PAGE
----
A new study has revealed that human antibodies can neutralize the Marburg virus, a close cousin to Ebola virus. These findings should speed development of the first effective treatment and vaccine against these often lethal viruses, in part because it takes the body's immune system four to six weeks to mount an antibody response, and injecting antibodies prior to or in the first few days following exposure could prevent full-blown illness.
Previously it was unclear whether an infected person can develop an effective antibody response to these infections. Researchers at Vanderbilt University, the University of Texas Medical Branch (UTMB) at Galveston and The Scripps Research Institute have found that some of the anti-Marburg antibodies also bound to Ebola Zaire, the viral strain responsible for the West African outbreak that since last spring has killed about 9,000 people and sickened more than 22,000, mainly in Guinea, Liberia and Sierra Leone.
Crowe, Ann Scott Carell Professor and director of the Vanderbilt Vaccine Center, said, "The good news is, humans do make antibodies when they are infected that can kill these viruses, which suggests that vaccines should work." Researchers at Crowe's laboratory used a high-efficiency method to isolate for the first time human antibodies that bound a protein on the surface of the Marburg virus, in a woman's blood sample who was diagnosed with Marburg virus infection after returning to the United States from Uganda, where she had visited a fruit bat cave.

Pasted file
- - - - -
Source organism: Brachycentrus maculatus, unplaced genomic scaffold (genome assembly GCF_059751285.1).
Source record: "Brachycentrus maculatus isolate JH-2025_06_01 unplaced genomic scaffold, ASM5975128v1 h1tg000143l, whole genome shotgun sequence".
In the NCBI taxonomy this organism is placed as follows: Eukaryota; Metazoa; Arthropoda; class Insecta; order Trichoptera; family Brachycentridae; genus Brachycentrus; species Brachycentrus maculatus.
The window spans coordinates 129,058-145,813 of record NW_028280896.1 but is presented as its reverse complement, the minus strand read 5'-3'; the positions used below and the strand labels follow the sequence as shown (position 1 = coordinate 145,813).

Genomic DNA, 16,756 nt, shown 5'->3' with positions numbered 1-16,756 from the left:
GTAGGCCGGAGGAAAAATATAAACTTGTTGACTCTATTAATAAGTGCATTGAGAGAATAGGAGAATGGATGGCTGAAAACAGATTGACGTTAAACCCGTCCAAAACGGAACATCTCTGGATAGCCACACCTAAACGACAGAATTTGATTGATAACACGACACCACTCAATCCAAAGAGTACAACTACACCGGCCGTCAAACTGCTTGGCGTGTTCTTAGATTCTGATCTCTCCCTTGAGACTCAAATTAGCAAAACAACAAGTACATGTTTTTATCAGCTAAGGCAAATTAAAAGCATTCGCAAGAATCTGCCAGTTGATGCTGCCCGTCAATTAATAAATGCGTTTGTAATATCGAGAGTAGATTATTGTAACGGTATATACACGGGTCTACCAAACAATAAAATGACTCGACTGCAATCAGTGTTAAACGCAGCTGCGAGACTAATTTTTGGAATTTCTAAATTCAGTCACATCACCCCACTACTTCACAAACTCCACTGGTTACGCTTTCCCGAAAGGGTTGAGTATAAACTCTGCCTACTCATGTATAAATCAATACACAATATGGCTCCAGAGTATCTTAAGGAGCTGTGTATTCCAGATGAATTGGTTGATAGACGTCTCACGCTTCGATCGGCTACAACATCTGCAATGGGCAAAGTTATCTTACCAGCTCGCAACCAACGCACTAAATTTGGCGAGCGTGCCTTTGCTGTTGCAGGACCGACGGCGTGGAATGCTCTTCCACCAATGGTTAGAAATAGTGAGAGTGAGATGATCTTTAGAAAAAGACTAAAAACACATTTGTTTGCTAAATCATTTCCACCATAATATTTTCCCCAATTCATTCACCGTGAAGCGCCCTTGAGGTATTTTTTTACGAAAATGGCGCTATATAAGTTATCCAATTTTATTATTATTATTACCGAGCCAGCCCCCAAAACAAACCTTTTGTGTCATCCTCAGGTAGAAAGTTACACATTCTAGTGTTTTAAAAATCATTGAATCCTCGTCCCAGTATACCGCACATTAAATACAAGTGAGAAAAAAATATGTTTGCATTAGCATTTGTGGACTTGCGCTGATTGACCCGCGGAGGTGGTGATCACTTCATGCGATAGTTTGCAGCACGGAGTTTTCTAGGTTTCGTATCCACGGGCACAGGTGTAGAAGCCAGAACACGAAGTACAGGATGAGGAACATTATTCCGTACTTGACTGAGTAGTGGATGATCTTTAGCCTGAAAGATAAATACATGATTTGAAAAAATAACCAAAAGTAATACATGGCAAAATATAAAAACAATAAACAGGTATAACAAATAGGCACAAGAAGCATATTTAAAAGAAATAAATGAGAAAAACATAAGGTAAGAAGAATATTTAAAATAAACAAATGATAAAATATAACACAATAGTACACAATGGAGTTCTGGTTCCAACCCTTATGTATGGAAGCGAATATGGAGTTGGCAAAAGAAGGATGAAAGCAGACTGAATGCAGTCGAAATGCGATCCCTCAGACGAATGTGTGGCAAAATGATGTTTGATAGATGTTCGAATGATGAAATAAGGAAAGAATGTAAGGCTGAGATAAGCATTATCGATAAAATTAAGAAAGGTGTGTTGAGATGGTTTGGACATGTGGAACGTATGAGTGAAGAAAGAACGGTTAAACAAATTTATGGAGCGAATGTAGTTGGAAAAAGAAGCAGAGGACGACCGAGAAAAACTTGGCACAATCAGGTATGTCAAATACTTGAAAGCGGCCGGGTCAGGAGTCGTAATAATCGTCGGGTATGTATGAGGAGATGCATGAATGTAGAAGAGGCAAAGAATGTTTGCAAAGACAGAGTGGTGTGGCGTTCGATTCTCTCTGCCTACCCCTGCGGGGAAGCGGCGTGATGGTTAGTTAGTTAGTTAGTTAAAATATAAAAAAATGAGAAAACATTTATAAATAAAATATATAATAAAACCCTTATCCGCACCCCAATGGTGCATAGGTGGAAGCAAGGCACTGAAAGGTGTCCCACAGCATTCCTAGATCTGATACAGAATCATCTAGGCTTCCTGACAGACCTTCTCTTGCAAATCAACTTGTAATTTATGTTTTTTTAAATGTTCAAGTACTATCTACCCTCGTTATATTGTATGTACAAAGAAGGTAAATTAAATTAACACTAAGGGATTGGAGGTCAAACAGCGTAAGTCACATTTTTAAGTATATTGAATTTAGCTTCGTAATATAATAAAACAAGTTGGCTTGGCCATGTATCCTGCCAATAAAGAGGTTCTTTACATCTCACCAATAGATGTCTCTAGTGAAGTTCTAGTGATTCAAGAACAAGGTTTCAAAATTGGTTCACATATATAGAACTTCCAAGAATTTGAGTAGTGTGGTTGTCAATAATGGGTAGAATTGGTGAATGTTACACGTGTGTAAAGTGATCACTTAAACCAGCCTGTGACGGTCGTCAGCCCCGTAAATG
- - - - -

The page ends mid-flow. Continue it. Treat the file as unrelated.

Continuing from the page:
These findings were confirmed in the level 4 biosafety facility at UTMB's Galveston National Laboratory. No live virus was used in the research at Vanderbilt.
Researchers at The Scripps Research Institute in La Jolla, California, used X-ray crystallography methods to solve, for the first time, the structure of the Marburg virus bound to antibodies provided by the Crowe lab.
Vanderbilt is partnering with companies, including Mapp Biopharmaceutical Inc. in San Diego, California, to produce large quantities of Marburg and Ebola antibodies that could be used to provide short-term protection from the infection, especially for health care workers and family members who may be exposed to the viruses. Researchers are hoping that the clinical safety and dosage trials could be completed by the end of the year.
The study is published in the journal 'Cell'.